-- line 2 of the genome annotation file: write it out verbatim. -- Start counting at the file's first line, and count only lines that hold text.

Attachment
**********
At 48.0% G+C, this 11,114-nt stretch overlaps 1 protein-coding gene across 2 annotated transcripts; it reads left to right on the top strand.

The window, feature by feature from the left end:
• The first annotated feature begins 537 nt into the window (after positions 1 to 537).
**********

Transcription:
The window, feature by feature from the left end: